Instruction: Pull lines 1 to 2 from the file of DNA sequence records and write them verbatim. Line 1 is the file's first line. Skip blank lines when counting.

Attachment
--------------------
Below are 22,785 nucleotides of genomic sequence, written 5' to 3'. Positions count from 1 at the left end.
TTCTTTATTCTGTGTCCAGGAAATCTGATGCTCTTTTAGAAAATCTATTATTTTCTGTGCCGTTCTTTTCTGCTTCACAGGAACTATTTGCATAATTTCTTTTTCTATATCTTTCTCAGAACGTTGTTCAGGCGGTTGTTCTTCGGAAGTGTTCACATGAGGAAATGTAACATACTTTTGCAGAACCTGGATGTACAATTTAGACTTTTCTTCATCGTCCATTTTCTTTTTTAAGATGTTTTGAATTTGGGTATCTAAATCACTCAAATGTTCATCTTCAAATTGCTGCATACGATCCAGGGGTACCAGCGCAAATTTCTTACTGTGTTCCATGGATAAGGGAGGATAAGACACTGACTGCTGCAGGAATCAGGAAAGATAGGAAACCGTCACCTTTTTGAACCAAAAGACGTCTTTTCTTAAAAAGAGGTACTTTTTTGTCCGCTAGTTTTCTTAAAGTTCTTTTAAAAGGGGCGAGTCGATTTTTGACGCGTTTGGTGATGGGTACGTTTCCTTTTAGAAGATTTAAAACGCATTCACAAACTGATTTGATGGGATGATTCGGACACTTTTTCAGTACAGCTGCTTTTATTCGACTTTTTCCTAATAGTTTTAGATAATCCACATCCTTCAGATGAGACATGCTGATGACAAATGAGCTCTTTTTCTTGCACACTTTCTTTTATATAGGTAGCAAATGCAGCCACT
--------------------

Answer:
Below are 22,785 nucleotides of genomic sequence, written 5' to 3'. Positions count from 1 at the left end.
TTCTTTATTCTGTGTCCAGGAAATCTGATGCTCTTTTAGAAAATCTATTATTTTCTGTGCCGTTCTTTTCTGCTTCACAGGAACTATTTGCATAATTTCTTTTTCTATATCTTTCTCAGAACGTTGTTCAGGCGGTTGTTCTTCGGAAGTGTTCACATGAGGAAATGTAACATACTTTTGCAGAACCTGGATGTACAATTTAGACTTTTCTTCATCGTCCATTTTCTTTTTTAAGATGTTTTGAATTTGGGTATCTAAATCACTCAAATGTTCATCTTCAAATTGCTGCATACGATCCAGGGGTACCAGCGCAAATTTCTTACTGTGTTCCATGGATAAGGGAGGATAAGACACTGACTGCTGCAGGAATCAGGAAAGATAGGAAACCGTCACCTTTTTGAACCAAAAGACGTCTTTTCTTAAAAAGAGGTACTTTTTTGTCCGCTAGTTTTCTTAAAGTTCTTTTAAAAGGGGCGAGTCGATTTTTGACGCGTTTGGTGATGGGTACGTTTCCTTTTAGAAGATTTAAAACGCATTCACAAACTGATTTGATGGGATGATTCGGACACTTTTTCAGTACAGCTGCTTTTATTCGACTTTTTCCTAATAGTTTTAGATAATCCACATCCTTCAGATGAGACATGCTGATGACAAATGAGCTCTTTTTCTTGCACACTTTCTTTTATATAGGTAGCAAATGCAGCCACT